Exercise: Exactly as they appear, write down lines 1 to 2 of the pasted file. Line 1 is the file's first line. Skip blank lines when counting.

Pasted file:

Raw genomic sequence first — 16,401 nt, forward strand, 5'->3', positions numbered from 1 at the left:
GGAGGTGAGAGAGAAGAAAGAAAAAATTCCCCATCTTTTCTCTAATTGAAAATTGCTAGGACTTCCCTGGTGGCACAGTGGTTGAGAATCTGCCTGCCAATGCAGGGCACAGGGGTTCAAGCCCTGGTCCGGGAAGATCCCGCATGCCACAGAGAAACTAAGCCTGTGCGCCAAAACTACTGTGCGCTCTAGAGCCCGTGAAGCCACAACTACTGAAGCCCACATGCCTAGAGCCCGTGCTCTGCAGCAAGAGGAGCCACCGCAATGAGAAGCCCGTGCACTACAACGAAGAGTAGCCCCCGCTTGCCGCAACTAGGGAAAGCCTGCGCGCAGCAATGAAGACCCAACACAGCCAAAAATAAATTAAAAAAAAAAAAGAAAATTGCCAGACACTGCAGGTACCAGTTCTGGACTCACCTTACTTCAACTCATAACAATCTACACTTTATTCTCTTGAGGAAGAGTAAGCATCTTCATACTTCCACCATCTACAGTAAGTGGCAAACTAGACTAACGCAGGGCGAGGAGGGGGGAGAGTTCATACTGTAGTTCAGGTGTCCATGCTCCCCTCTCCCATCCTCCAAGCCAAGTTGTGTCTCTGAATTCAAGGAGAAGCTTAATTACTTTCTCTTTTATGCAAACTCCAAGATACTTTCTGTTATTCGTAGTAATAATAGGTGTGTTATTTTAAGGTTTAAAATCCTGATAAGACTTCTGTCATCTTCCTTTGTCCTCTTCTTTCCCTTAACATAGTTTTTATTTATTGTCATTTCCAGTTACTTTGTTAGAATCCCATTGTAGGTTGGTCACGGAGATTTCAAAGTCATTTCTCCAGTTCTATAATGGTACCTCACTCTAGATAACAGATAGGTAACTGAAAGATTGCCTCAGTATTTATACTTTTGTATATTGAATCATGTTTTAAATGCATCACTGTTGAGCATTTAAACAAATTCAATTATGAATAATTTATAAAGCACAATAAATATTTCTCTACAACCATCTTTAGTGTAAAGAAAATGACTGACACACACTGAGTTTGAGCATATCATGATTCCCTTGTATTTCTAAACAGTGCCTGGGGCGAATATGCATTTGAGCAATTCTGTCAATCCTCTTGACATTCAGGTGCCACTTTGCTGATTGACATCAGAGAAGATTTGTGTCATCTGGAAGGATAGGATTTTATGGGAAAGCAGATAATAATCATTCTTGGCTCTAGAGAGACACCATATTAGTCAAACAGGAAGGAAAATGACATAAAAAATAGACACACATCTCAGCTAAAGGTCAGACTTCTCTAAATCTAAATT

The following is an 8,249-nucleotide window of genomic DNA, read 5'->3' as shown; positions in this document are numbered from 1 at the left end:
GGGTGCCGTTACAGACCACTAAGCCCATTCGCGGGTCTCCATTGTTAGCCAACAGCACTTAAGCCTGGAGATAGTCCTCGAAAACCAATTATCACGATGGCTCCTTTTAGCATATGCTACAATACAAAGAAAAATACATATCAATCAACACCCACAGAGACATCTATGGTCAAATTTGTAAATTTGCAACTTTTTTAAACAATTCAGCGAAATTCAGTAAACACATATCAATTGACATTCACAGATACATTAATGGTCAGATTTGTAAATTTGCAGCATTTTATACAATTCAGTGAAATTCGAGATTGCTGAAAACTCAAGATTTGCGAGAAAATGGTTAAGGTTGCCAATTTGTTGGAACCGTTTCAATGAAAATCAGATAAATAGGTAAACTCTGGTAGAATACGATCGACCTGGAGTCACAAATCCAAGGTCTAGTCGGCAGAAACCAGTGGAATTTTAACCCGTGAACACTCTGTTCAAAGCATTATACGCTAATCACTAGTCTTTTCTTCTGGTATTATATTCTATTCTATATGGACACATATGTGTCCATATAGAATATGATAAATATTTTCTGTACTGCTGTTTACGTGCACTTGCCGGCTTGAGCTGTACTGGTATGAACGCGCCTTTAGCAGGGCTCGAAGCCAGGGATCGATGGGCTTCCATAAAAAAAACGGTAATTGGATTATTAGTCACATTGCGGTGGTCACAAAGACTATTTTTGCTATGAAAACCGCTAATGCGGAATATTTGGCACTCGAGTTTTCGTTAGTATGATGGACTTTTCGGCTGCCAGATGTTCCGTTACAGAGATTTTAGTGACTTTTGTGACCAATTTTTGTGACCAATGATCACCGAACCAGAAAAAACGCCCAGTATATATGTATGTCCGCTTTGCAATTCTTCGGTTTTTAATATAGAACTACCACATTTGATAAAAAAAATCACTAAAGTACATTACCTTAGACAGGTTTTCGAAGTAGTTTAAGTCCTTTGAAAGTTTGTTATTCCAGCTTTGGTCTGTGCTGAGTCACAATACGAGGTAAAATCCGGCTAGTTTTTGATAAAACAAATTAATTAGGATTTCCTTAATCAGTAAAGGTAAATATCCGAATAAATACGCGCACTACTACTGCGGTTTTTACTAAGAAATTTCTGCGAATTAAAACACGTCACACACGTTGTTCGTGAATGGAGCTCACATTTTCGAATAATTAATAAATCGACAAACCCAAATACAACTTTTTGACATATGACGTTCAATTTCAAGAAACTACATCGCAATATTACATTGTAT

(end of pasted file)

Raw genomic sequence first — 16,401 nt, forward strand, 5'->3', positions numbered from 1 at the left:
GGAGGTGAGAGAGAAGAAAGAAAAAATTCCCCATCTTTTCTCTAATTGAAAATTGCTAGGACTTCCCTGGTGGCACAGTGGTTGAGAATCTGCCTGCCAATGCAGGGCACAGGGGTTCAAGCCCTGGTCCGGGAAGATCCCGCATGCCACAGAGAAACTAAGCCTGTGCGCCAAAACTACTGTGCGCTCTAGAGCCCGTGAAGCCACAACTACTGAAGCCCACATGCCTAGAGCCCGTGCTCTGCAGCAAGAGGAGCCACCGCAATGAGAAGCCCGTGCACTACAACGAAGAGTAGCCCCCGCTTGCCGCAACTAGGGAAAGCCTGCGCGCAGCAATGAAGACCCAACACAGCCAAAAATAAATTAAAAAAAAAAAAGAAAATTGCCAGACACTGCAGGTACCAGTTCTGGACTCACCTTACTTCAACTCATAACAATCTACACTTTATTCTCTTGAGGAAGAGTAAGCATCTTCATACTTCCACCATCTACAGTAAGTGGCAAACTAGACTAACGCAGGGCGAGGAGGGGGGAGAGTTCATACTGTAGTTCAGGTGTCCATGCTCCCCTCTCCCATCCTCCAAGCCAAGTTGTGTCTCTGAATTCAAGGAGAAGCTTAATTACTTTCTCTTTTATGCAAACTCCAAGATACTTTCTGTTATTCGTAGTAATAATAGGTGTGTTATTTTAAGGTTTAAAATCCTGATAAGACTTCTGTCATCTTCCTTTGTCCTCTTCTTTCCCTTAACATAGTTTTTATTTATTGTCATTTCCAGTTACTTTGTTAGAATCCCATTGTAGGTTGGTCACGGAGATTTCAAAGTCATTTCTCCAGTTCTATAATGGTACCTCACTCTAGATAACAGATAGGTAACTGAAAGATTGCCTCAGTATTTATACTTTTGTATATTGAATCATGTTTTAAATGCATCACTGTTGAGCATTTAAACAAATTCAATTATGAATAATTTATAAAGCACAATAAATATTTCTCTACAACCATCTTTAGTGTAAAGAAAATGACTGACACACACTGAGTTTGAGCATATCATGATTCCCTTGTATTTCTAAACAGTGCCTGGGGCGAATATGCATTTGAGCAATTCTGTCAATCCTCTTGACATTCAGGTGCCACTTTGCTGATTGACATCAGAGAAGATTTGTGTCATCTGGAAGGATAGGATTTTATGGGAAAGCAGATAATAATCATTCTTGGCTCTAGAGAGACACCATATTAGTCAAACAGGAAGGAAAATGACATAAAAAATAGACACACATCTCAGCTAAAGGTCAGACTTCTCTAAATCTAAATT